Thursday, January 22, 2009

Whatever happens to be in the fridge

 My  husband recently had ankle surgery: he's in a cast and can't do any of the house-helpful things he usually does.  This means that I cook and clean up, put the laundry through and fold, pick up the house, do all the grocery shopping, do all the driving for our children on the weekend - bla, bla, bla.  It's a bit relentless and I have come to understand why so many women of the '50's '60's and '70's turned to drugs.

So far I remain narcotic free.  However, I am simply not getting to the the grocery store as often as I usually do.  And we can't afford to order in.  Which means that we are eating through our fridge and pantry -- it also means that I am shopping more carefully and very little is going to waste. Which, considering the banking and housing industry could be a good thing... 

As of today, I haven't been to the grocery store in about 10 days. Last night, all I had in the fridge was: one lb of bacon, one turnip, one small yellow beet, about 5 carrots and a slightly shriveled red onion.  (I was hoping for some small potatoes I'd put in a tin, but they'd grown roots so long and tangled they grossed us all out.) I also had a very small piece of parmesan and not much more than a rind of asiago.  In the pantry was one lone box of spiral pasta.

Around 5pm, my sister called, and as she (and my mother) do so often she asked, "what are you making for dinner."  Roasted root vegetables with bacon and pasta -- which sounded much more exciting to the both of us than what was actually staring at me from the veggie bin.

I cooked it up anyway, and it was delicious.  Smith and the kids, with mouths full, insisted I publish it, and so this blog was born. This is what I plan to do: once a week I will publish my bottom of the pantry/fridge recipe with my husband and children's review.  If you have a recipe you always turn to on the night before you go to the grocery, let me know, I'll publish it here too.  Please let me know if your meal has been adapted from a cookbook or magazine -- not only will that give other cooks good ideas for resources, but I think we have to legally acknowledge where things come from.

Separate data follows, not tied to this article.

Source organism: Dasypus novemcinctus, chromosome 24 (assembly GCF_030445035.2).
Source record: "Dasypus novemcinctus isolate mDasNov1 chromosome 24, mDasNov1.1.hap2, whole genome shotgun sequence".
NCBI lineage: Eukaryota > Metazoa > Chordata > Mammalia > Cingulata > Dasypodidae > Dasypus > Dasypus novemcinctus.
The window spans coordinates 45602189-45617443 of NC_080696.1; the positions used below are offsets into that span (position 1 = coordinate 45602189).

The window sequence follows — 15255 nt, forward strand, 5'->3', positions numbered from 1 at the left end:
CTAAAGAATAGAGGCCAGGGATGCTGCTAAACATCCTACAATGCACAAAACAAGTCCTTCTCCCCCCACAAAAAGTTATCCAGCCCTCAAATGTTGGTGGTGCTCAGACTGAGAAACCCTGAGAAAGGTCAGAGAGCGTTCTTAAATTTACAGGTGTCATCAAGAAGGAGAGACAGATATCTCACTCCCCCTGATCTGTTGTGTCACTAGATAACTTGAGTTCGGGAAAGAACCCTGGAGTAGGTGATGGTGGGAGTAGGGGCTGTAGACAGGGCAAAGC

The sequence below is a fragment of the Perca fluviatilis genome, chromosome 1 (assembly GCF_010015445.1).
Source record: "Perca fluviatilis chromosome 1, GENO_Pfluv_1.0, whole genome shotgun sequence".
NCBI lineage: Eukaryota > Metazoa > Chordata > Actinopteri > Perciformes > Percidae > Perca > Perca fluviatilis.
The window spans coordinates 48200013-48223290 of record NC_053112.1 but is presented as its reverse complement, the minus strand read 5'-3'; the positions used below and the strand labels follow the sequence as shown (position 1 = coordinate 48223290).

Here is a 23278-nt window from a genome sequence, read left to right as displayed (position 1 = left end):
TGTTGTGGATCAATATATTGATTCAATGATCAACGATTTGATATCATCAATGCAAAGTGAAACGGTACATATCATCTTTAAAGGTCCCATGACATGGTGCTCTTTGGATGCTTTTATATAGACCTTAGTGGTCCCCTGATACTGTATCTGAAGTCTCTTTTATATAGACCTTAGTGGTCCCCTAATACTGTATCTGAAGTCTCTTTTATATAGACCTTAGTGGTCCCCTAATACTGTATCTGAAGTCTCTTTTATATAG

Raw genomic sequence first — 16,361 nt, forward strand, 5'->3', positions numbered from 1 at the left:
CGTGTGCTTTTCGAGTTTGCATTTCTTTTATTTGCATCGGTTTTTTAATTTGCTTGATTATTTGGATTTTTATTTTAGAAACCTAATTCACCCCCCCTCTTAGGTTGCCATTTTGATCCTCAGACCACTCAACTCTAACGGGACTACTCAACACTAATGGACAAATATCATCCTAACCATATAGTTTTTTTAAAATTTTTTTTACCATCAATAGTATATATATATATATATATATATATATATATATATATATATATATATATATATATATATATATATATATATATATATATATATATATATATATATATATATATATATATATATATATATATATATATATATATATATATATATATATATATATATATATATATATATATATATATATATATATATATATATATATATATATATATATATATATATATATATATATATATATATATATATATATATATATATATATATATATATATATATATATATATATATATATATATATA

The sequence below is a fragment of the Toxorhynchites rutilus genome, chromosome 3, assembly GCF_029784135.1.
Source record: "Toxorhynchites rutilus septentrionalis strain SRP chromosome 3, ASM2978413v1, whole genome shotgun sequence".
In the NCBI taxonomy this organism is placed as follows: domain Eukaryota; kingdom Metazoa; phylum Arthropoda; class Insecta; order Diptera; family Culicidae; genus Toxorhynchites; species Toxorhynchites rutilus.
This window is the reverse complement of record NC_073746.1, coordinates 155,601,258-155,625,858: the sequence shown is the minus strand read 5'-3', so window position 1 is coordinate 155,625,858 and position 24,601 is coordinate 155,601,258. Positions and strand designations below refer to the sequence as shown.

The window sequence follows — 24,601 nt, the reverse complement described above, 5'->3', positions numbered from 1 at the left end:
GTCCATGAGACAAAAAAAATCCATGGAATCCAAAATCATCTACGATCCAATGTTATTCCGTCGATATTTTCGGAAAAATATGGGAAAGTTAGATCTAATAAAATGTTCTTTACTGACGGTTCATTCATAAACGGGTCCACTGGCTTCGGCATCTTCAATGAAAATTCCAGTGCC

Here's the recipe:
Roasted Root Vegetables with bacon and pasta:

1 lb bacon (or however much you have)***
root vegetables (what ever you have: turnips, carrots, potatoes, beets, rutabagas, parsnips...broccoli and cauliflower would be good too if you have them)
1 onion (red are my preference, but any old onion will do)
1 lb pasta
sea salt to taste (for the pasta water)
fresh ground pepper

Preheat oven to 450.  Lay strips of bacon out in a cast iron skillet (or if you don't have it, on a heavy cookie or jelly roll sheet).  Roast in oven for 10-15 min, depending on how crispy you like your bacon. (My skillet is small, so I had to do this in 3 batches). Press cooked bacon between 2 paper towels, then put in warming oven or wrap in foil to keep warm.  Pour off all but a table spoon of bacon fat.  Mix veggies with a bit of olive oil and then toss into pan with bacon fat.  Back it all goes into the oven to roast for 20 min, or until fork tender.

Meanwhile, boil your pasta until it's done the way you like it, adding a bit of sea salt into the water when you dump the pasta in. Drain the pasta and put it back in the pot, crumble the bacon, and toss into the pot with the roasted veggies.  Stir around and add as much cheese as tastes good to you.  Grind a bit of pepper and add a touch more salt if you need it.

Serves 4 with nice amount of leftovers for lunch the next day
*** Note: turkey bacon, for non-pork eating friends and Tofu bacon for vegetarians works just as well -- you might need to add a bit more sea salt though. Or, better still, some really briny olives.  I always seem to have some olives suspended in nearly congealed oil in the back of the fridge.  Roasted olives are fabulous.


  1. Sounds good! Of course, bacon fat is luscious and the smell of it in the house can really whet the appetite. I make a Brussels sprout dish at T-day with bacon and apples, and even people who cringe at the thought of Brussels sprouts end up liking it. I bet if you roasted some apples with the veggies, it would also be good. I always end up having some old shriveled apples that get lost in the crisper drawer! And add some thyme leaves, too.

  2. HI Kath, what a great idea this is. I love it. Lucy


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